When collecting wave measurements with a Signature or AWAC, waves from 8-10 m/s wind in sheltered areas seems to pose no problem at all. Peak storms (all the way to hurricanes) show the same thing - we have seen great AST data all the way up to 8-9 m significant wave height.
White-capping occurs when a wave becomes too steep to maintain a smooth surface, and breaks at the top. The build-up of a large storm with breaking waves that entrain large clouds of bubbles causes a clear increase in the number AST drop outs. Acoustically this makes sense since scattering from bubble cloud can give very high signal returns, although this is not the case in every white-capping scenario.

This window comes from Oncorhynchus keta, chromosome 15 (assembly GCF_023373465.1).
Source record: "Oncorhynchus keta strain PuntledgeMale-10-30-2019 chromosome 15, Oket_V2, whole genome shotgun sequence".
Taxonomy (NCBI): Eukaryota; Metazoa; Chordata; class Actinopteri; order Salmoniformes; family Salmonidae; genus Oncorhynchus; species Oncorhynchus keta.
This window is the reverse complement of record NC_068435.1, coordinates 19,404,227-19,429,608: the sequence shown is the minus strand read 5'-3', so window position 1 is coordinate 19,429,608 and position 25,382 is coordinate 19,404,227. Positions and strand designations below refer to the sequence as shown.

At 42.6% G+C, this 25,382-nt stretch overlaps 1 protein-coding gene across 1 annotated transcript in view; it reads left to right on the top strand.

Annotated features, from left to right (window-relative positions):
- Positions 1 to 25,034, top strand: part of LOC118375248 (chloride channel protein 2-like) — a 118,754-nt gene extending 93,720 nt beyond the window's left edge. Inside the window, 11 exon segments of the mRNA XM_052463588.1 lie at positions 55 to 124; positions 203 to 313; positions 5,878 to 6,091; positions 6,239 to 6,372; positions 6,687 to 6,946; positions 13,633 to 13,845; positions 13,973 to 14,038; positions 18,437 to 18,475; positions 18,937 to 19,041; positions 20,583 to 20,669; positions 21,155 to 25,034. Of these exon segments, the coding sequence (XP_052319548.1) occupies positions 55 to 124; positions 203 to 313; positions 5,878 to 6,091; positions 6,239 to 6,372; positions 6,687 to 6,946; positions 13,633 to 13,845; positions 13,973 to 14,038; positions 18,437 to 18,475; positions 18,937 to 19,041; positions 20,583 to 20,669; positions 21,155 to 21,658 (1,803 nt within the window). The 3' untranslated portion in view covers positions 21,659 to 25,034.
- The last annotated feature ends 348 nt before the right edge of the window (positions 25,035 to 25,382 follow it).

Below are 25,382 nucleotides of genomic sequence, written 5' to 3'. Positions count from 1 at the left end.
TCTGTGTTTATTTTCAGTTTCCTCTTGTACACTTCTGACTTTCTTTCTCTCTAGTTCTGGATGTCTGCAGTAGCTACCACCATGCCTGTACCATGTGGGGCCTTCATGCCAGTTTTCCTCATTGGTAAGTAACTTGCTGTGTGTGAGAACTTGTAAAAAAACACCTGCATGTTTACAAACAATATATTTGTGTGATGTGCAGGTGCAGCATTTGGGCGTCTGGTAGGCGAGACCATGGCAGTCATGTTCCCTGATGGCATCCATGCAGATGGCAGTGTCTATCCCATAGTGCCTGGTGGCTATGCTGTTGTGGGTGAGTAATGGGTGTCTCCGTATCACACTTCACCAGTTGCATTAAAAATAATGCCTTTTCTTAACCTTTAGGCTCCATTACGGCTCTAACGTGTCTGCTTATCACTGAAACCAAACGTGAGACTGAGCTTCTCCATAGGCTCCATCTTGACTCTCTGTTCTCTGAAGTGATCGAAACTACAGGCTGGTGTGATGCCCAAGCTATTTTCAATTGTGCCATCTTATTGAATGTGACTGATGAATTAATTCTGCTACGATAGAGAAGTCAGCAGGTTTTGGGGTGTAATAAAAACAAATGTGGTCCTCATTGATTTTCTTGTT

The backup solution when white-capping poses a problem is to measure velocity below the surface or pressure. Since the problem only seems to occur when there are large events (Hs > 3-4 m) the orbital velocities are strong and the pressure fluctuations significant so the backup solutions works quite well.